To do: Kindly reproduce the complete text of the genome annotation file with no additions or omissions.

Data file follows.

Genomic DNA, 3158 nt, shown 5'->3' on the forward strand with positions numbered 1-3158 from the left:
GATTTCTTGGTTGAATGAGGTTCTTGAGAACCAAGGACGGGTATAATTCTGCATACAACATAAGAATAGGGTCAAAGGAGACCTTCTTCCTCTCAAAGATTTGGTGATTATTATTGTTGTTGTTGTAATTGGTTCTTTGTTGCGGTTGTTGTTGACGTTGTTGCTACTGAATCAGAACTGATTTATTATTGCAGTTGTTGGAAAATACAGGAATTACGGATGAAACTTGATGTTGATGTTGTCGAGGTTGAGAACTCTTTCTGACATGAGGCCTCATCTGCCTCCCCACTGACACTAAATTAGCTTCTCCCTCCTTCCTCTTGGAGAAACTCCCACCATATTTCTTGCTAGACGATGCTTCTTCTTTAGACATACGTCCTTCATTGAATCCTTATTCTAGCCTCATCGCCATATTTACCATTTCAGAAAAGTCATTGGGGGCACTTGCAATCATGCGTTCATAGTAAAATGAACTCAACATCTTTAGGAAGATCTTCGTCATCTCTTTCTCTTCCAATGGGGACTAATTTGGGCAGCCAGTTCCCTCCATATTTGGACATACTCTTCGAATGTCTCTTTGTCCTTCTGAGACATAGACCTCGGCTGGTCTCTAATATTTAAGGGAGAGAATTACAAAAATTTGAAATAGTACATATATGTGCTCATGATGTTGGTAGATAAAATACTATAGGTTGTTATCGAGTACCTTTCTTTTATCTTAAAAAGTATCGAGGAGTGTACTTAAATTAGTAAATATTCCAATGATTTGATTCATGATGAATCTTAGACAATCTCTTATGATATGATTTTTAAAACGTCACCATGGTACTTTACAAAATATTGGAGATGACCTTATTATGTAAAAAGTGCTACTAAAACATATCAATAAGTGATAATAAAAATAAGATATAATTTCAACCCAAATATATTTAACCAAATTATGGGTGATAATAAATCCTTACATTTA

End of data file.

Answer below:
Genomic DNA, 3158 nt, shown 5'->3' on the forward strand with positions numbered 1-3158 from the left:
GATTTCTTGGTTGAATGAGGTTCTTGAGAACCAAGGACGGGTATAATTCTGCATACAACATAAGAATAGGGTCAAAGGAGACCTTCTTCCTCTCAAAGATTTGGTGATTATTATTGTTGTTGTTGTAATTGGTTCTTTGTTGCGGTTGTTGTTGACGTTGTTGCTACTGAATCAGAACTGATTTATTATTGCAGTTGTTGGAAAATACAGGAATTACGGATGAAACTTGATGTTGATGTTGTCGAGGTTGAGAACTCTTTCTGACATGAGGCCTCATCTGCCTCCCCACTGACACTAAATTAGCTTCTCCCTCCTTCCTCTTGGAGAAACTCCCACCATATTTCTTGCTAGACGATGCTTCTTCTTTAGACATACGTCCTTCATTGAATCCTTATTCTAGCCTCATCGCCATATTTACCATTTCAGAAAAGTCATTGGGGGCACTTGCAATCATGCGTTCATAGTAAAATGAACTCAACATCTTTAGGAAGATCTTCGTCATCTCTTTCTCTTCCAATGGGGACTAATTTGGGCAGCCAGTTCCCTCCATATTTGGACATACTCTTCGAATGTCTCTTTGTCCTTCTGAGACATAGACCTCGGCTGGTCTCTAATATTTAAGGGAGAGAATTACAAAAATTTGAAATAGTACATATATGTGCTCATGATGTTGGTAGATAAAATACTATAGGTTGTTATCGAGTACCTTTCTTTTATCTTAAAAAGTATCGAGGAGTGTACTTAAATTAGTAAATATTCCAATGATTTGATTCATGATGAATCTTAGACAATCTCTTATGATATGATTTTTAAAACGTCACCATGGTACTTTACAAAATATTGGAGATGACCTTATTATGTAAAAAGTGCTACTAAAACATATCAATAAGTGATAATAAAAATAAGATATAATTTCAACCCAAATATATTTAACCAAATTATGGGTGATAATAAATCCTTACATTTA